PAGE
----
opt-legs-shadow

We talked about my goals, and looked at the space.  Within a general theme of edible landscaping, I want to grow:

  • Beautiful plants that we can enjoy through the season.
  • More of the things I never get enough of through our CSA share (especially tomatoes).
  • Plants that will help with my gift-giving for the holidays.  Last year I made some crazy nasturtium liqueur and I want to do more with cordials from the garden.  Plus I’m aspiring to make hot sauce to share.

I showed Julie my challenging spots – the north-facing edge that faces our neighbors’ units where I grew red-veined sorrel last year (pretty leaves, but unwieldy and inedible).  Julie suggested currants, which will tolerate lots of shade, plus give us flowers and fruit.

opt-north

We looked at the north-east corner where I don’t have anything except one gooseberry bush planted.  Julie wondered about making this shady spot a garden for pollinators – bees, birds and butterflies.  She pulled out her laptop and pulled up a long list of plants that could be in the shade.  We agreed on:

The longest side of my house faces east, which means a short day of direct light.  Last year, I had grown leeks (never got bigger than scallions), chard, kale, and other greens there, along with a big patch of nasturtiums.  After talking about what I wanted, we settled on:

  • Rhubarb (I’ve been interested in rhubarb for a while but because I have young children, I’ve been scared of the leaves that I had always heard were terribly toxic.  Last year I learned that it would take 10 lbs. of leaves to reach actual lethal levels, so I now can relax and allow it in the garden.)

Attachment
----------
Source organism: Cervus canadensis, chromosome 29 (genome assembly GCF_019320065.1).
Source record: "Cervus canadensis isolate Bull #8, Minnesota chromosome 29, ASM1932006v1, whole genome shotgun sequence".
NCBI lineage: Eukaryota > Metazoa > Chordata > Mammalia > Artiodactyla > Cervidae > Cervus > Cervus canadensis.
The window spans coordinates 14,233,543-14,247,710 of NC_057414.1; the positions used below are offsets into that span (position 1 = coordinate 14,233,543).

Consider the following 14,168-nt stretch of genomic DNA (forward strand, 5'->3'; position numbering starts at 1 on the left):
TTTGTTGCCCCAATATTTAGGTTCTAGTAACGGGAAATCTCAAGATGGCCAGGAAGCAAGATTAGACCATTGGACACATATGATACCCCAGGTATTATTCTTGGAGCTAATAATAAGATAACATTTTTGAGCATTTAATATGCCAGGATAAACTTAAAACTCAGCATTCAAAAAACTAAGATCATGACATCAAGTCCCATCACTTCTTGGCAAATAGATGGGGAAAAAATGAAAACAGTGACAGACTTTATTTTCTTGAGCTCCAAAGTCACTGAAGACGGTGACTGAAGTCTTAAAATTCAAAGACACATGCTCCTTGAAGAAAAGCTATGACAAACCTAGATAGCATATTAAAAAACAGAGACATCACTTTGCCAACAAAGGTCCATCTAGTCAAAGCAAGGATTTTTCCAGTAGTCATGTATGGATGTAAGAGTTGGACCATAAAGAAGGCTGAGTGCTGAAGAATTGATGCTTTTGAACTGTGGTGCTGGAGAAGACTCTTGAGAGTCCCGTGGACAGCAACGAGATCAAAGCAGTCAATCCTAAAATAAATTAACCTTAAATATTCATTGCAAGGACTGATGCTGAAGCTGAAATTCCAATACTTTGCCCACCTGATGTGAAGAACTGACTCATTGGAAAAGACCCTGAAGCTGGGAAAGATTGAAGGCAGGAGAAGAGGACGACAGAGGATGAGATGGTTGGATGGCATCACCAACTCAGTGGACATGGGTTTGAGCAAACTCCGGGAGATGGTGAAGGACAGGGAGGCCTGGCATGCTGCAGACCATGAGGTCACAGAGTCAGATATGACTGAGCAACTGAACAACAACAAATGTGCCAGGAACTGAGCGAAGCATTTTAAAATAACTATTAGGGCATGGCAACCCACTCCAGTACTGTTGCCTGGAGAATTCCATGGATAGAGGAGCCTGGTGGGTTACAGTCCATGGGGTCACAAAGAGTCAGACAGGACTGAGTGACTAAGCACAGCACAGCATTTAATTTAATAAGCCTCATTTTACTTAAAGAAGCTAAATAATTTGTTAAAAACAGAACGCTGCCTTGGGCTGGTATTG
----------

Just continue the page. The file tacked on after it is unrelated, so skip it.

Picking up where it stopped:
• Cilantro
  • Parsley
  • Dill
  • Bronze fennel
  • Bulb fennel
  • Chives
  • Chervil
  • Meadow rue

We walked around to the south, where we talked about taking advantage of the heat and light and growing pots of tomatoes and vines along a south-west wall, and putting in a container with:

opt-south-wall

So our plans are big, and the plants are growing.  Can’t wait to get started.

Warm Wishes 1

Posted on April 12, 2009 by crankycheryl

lacinata-kaleWith spring being such a tease, I’m finding myself pining for the warm weather.   I’m stubbornly planting seeds, though the wind is blowing cold and I refuse to admit that the white fluff puffing through the air is snow.  I’m picturing our summer evenings at the Intervale Community Farm, with kids in the sandbox and romping through the fields … the goat cheese we’ll pluck out of the cooler each week … the peas and strawberries we’ll be picking.

While I wait, I’m planting my own garden of pretty edible plants – kale and nasturtiums and curly cress and violas.  I’m waiting for the wild lamb’s quarters to appear so I can harvest it for soups and salads and quick sautees.

It’s coming, it’s coming, and in the meantime, here’s a fun recipe that I first came across in a Facebook posting from Julie Rubaud of Red Wagon Plants.  I hear some children actually eat it.  But it’s so good and virtuous that you won’t mind crunching it all up when they’re sitting across the table from you, stricken and with their little hands over their horrified mouths.

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    Cheryl Herrick's brave Vermont quest to bring together food-love and mom-life. All original content (written, graphical, recipes or other), unless otherwise noted, is © and/or TM Cheryl Herrick. All rights reserved by the author. Want to reprint a recipe? Just get in touch and ask.